About Electric Bikes

Need to learn about e-bikes in general? Not sure if you need an electric bike or which electric bike is right for you? 
Here’s the Cargocycles guide to electric bikes – while by no means definitive, hopefully, everything you need to know!

The Basics:

What is an electric bike?

An electric bike or e-bike is a bicycle with a built-in electric motor used for propulsion – it is not a motorbike and you don’t need a license. The motor runs off a battery which is built into the bike which you need to plug into a normal powerpoint to recharge. Batteries are removable so you can charge them inside, but most models also let you charge the battery while it’s mounted on the e-bike. A full charge takes around 4-8 hours depending on the size of your battery and your charger.

Can I ride in the rain or through puddles?

You can ride in the rain as e-bike motors are weatherproof rather than 100% waterproof – the odd puddle is ok, but you should not fully submerge your bike. If you clean your e-bike do not use high-pressure hoses or a pressure washer. We recommend you store you e-bike undercover or inside.

Pedal or no pedal?


A pedal assist or ‘pedelec’ eBikes are the most commonly sold in Australia. You still need to pedal, but the electric motor adds power to each pedal stroke - making hills easier to climb and generally you can use less effort so won’t need to break a sweat on the way to work. Some e-bikes come with a throttle so you don’t have to pedal at all - but these are limited to 200 watts in Australia (see techie info below).

Can you ride an e-bike if the battery is flat?

As electric bikes are like regular bikes you can still ride them without the motor engaged - or if the battery becomes flat. Bikes are fitted with electronic displays on the handlebars which show battery levels. Even if the battery is totally flat, a bike’s built-in lights (on models with that feature) will still work.

Why get an electric bike?

Perfect for bike commuting if your journey is a little farther than you’d attempt on a regular bike, or if you need to get places quicker or need some help with hills. Riding is easier on an electric bike and you can arrive without breaking a sweat – perfect for getting to work when you don’t want to have a shower when you get there. You can still choose to get some exercise on an e-bike - just select a lower level of assistance or ride without the motor.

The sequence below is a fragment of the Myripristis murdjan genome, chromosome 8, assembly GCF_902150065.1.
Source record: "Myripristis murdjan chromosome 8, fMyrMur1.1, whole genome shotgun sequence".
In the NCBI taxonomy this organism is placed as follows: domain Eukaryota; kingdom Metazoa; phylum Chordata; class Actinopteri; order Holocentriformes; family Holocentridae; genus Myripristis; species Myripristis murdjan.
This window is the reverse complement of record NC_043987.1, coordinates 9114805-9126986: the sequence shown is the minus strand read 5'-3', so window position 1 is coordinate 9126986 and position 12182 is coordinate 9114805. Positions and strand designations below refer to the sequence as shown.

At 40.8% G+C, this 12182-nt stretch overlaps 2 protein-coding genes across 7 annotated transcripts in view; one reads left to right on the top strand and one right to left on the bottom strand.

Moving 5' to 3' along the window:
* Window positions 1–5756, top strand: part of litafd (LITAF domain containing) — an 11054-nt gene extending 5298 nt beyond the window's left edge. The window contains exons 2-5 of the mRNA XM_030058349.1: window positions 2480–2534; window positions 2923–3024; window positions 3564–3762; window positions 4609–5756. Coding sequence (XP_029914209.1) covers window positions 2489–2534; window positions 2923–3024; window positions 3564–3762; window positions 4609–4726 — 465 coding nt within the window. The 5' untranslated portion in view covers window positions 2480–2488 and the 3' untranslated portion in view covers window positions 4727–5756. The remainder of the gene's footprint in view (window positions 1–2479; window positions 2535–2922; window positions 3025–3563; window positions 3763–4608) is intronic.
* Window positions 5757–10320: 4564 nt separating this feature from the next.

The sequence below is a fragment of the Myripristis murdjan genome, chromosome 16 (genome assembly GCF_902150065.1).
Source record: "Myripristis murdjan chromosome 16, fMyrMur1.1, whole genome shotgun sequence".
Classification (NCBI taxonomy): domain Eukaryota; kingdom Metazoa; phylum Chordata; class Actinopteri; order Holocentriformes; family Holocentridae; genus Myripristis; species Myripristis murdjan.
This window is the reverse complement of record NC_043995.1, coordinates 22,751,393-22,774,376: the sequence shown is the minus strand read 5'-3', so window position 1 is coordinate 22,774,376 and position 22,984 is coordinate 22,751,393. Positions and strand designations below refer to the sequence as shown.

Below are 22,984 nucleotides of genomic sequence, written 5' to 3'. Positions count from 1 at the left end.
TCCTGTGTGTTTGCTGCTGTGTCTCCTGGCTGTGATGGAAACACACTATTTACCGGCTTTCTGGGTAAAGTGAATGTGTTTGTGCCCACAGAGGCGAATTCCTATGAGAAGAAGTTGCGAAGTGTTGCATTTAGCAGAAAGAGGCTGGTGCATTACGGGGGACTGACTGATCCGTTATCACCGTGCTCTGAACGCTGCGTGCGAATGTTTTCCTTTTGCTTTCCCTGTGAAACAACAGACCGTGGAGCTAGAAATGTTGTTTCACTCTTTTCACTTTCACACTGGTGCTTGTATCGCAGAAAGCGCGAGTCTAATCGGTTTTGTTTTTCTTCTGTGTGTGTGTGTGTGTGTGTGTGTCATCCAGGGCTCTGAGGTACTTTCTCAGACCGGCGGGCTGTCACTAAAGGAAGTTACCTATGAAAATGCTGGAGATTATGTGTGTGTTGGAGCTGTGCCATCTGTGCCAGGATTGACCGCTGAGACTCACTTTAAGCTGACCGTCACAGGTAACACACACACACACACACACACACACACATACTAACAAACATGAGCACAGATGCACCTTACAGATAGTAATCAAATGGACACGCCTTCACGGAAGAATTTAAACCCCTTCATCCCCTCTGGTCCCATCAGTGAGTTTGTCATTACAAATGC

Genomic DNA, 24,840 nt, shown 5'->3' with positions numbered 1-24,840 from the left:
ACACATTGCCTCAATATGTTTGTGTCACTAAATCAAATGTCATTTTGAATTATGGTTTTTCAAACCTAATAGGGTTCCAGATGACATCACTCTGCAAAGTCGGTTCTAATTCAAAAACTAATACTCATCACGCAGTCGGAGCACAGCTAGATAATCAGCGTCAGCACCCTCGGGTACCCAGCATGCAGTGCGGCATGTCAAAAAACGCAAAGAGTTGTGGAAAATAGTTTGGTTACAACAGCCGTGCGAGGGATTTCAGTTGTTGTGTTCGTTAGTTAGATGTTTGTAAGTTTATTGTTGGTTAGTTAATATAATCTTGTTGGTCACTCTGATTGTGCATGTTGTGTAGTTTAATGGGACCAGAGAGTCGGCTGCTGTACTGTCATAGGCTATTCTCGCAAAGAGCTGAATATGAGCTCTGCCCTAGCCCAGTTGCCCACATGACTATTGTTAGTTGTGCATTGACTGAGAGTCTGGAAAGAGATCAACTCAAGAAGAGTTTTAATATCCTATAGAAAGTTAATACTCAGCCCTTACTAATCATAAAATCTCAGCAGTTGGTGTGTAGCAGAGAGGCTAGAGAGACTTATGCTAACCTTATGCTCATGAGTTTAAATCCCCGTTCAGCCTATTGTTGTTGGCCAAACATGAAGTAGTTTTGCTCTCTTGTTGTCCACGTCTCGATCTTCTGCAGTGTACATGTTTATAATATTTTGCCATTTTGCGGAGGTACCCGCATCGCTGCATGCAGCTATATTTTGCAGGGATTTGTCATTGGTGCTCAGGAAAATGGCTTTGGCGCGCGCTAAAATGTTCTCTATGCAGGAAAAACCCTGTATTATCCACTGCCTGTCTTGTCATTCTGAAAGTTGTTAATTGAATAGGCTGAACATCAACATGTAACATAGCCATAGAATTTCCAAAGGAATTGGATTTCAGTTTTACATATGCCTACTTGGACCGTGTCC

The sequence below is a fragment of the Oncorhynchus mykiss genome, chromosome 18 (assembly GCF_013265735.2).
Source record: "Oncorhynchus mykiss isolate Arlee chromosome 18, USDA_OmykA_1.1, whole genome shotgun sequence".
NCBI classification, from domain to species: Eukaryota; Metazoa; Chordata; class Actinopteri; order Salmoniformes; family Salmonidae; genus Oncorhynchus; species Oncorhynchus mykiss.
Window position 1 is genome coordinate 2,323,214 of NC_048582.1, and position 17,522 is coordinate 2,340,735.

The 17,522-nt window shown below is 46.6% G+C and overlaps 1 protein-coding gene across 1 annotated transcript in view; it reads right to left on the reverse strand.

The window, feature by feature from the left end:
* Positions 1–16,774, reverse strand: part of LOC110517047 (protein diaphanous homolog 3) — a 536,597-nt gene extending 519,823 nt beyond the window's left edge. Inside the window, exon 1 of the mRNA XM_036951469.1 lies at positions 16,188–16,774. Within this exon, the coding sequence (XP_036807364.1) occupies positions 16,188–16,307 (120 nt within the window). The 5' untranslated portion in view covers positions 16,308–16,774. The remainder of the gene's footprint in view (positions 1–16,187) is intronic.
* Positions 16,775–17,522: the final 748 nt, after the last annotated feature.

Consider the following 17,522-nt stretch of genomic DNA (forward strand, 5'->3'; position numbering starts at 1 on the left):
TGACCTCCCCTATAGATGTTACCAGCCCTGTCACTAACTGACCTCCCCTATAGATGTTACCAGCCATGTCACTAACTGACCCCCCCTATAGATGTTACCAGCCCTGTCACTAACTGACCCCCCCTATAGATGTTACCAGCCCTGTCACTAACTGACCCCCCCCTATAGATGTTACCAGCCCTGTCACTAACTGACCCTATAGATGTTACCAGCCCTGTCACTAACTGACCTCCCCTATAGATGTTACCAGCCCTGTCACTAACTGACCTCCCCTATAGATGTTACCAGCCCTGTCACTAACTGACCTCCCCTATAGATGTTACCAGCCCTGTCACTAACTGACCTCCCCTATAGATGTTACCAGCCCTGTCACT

How far and how fast?

That varies for each bike. Motors provide support up to a speed of 25kph, but if you pedal faster or go downhill your bike will go faster. On a full charge you can expect to go between 30 to 150km – this huge variation in range is due to different factors like 
– the type of terrain you ride on – the age of your battery – model and weight of the bike (combined with rider weight); lighter bikes go farther, while electric cargo or box bikes have less range due to weight and poorer aerodynamics. – the level of assist you choose; you can select which level of assistance you need on your e-bike’s display, usually from level 1 - 4. You will go farther on level 1, and less far on level 4. If you help your bike by pedalling more, you will go farther.

When will I need to replace the battery?

Batteries last around 3 years or 500 – 700 full charges. Most batteries have a 2-year warranty.

Will I charge the battery by pedalling or by braking?

No, the technology does not exist at the moment to do this on e-bikes – if your electric bike motor was reversed to become a generator (where the energy of pedalling was converted into electrical energy to charge the battery) you would need to pedal furiously and strenuously – so it would be more efficient just to ride your e-bike like a regular bike! Regenerative braking (where the energy of braking is used to charge batteries) is new technology but is only available at the moment in electric cars. Considering the time you are actually applying your bike brakes is minuscule compared to your whole trip, the amount of energy you could use to recharge a battery would be minimal. Some energy is also lost while braking as friction or heat - so regenerative braking is pretty inefficient for e-bikes. The best way to charge your battery is still to plug it into a power outlet.